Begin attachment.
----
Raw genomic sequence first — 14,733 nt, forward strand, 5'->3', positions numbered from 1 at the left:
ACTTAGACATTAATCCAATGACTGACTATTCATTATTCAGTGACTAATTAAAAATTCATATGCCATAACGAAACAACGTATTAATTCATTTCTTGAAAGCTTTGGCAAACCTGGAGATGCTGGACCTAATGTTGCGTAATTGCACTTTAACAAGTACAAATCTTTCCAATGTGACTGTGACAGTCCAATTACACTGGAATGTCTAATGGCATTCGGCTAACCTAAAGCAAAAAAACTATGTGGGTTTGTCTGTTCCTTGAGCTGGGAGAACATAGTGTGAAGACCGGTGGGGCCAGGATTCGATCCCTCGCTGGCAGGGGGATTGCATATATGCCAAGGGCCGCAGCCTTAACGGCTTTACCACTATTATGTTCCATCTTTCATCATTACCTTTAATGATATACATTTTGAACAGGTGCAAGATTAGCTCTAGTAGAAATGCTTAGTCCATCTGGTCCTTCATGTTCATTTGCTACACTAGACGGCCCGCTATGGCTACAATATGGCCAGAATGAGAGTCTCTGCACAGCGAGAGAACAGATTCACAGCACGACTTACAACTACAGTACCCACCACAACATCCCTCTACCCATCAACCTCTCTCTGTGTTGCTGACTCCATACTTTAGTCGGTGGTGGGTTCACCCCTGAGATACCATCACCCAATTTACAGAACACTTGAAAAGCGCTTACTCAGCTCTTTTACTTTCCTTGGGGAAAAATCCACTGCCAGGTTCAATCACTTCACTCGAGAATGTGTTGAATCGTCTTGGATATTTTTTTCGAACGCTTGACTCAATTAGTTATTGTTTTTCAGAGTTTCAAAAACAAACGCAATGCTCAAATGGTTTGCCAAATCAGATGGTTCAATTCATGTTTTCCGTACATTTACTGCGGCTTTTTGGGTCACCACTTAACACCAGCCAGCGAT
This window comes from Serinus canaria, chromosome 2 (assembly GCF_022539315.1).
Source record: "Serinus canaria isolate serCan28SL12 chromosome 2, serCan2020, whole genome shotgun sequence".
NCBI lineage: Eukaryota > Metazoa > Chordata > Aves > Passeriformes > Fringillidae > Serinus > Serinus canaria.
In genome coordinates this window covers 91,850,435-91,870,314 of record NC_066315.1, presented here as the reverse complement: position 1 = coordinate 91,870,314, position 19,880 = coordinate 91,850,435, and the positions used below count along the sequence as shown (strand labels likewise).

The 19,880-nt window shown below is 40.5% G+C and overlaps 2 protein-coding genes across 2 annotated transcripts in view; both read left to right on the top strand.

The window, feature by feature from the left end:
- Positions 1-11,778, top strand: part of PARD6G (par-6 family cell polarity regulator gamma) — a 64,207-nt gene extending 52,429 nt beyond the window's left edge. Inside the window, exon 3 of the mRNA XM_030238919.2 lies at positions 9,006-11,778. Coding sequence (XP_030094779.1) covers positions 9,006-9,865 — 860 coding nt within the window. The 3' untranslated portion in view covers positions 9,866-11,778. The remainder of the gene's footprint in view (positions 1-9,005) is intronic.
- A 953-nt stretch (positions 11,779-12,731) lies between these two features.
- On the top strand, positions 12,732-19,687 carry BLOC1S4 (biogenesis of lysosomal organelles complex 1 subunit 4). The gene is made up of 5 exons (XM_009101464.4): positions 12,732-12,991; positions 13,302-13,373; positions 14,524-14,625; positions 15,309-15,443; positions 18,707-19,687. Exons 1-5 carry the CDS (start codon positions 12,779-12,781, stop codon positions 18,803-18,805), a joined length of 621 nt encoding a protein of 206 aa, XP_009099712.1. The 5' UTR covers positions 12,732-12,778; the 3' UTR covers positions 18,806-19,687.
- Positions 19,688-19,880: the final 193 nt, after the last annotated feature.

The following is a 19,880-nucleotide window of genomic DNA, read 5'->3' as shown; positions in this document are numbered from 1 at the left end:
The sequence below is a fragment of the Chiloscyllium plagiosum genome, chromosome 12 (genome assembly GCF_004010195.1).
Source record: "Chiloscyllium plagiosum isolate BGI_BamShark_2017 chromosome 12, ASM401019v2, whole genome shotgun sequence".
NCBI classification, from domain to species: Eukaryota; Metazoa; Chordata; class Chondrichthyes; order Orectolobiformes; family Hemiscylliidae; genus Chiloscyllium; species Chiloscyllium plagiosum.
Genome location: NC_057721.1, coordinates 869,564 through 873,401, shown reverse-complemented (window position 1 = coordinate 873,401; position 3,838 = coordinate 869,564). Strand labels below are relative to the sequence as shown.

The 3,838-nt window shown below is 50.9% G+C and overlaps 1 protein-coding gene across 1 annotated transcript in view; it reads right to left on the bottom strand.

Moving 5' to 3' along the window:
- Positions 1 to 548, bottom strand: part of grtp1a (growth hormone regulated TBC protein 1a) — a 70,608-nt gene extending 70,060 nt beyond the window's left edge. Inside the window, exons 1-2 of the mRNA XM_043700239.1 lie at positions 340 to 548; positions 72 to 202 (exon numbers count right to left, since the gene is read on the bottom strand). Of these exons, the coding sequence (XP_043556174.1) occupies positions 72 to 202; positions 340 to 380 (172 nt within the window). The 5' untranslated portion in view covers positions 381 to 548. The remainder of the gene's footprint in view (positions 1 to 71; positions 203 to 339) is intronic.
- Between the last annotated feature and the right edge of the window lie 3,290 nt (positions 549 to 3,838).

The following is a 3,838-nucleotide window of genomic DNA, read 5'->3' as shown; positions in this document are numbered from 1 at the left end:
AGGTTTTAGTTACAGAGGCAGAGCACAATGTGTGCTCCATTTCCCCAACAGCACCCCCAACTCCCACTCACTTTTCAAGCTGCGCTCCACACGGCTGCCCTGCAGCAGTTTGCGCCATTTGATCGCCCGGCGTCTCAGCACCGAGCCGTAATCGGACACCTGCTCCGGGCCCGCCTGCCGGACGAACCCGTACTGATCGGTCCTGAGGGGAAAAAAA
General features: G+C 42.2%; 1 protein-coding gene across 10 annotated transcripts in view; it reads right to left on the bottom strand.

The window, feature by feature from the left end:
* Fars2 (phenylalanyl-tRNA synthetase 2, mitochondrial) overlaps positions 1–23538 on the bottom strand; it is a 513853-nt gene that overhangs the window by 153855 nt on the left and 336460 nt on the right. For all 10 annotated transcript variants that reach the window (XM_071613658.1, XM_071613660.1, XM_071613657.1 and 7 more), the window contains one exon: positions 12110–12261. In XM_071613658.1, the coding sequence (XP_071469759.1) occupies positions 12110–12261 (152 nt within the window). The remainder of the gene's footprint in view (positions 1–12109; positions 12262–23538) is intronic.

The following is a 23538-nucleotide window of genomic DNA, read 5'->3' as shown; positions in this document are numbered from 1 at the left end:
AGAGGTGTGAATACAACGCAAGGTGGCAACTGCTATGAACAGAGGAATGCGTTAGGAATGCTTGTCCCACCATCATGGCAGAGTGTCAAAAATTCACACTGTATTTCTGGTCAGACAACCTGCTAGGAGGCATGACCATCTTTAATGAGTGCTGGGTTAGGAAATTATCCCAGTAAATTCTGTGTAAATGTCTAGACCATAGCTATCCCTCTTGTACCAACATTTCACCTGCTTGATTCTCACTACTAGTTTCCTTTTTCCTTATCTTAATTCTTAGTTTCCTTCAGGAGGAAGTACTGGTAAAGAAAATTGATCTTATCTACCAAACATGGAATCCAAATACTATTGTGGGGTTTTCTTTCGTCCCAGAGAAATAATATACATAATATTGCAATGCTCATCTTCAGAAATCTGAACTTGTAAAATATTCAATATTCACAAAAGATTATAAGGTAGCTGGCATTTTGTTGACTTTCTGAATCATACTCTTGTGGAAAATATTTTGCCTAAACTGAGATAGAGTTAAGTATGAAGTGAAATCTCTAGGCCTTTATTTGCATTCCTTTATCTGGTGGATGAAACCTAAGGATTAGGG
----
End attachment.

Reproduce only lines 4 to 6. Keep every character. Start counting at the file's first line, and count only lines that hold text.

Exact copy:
Source record: "Serinus canaria isolate serCan28SL12 chromosome 2, serCan2020, whole genome shotgun sequence".
NCBI lineage: Eukaryota > Metazoa > Chordata > Aves > Passeriformes > Fringillidae > Serinus > Serinus canaria.
In genome coordinates this window covers 91,850,435-91,870,314 of record NC_066315.1, presented here as the reverse complement: position 1 = coordinate 91,870,314, position 19,880 = coordinate 91,850,435, and the positions used below count along the sequence as shown (strand labels likewise).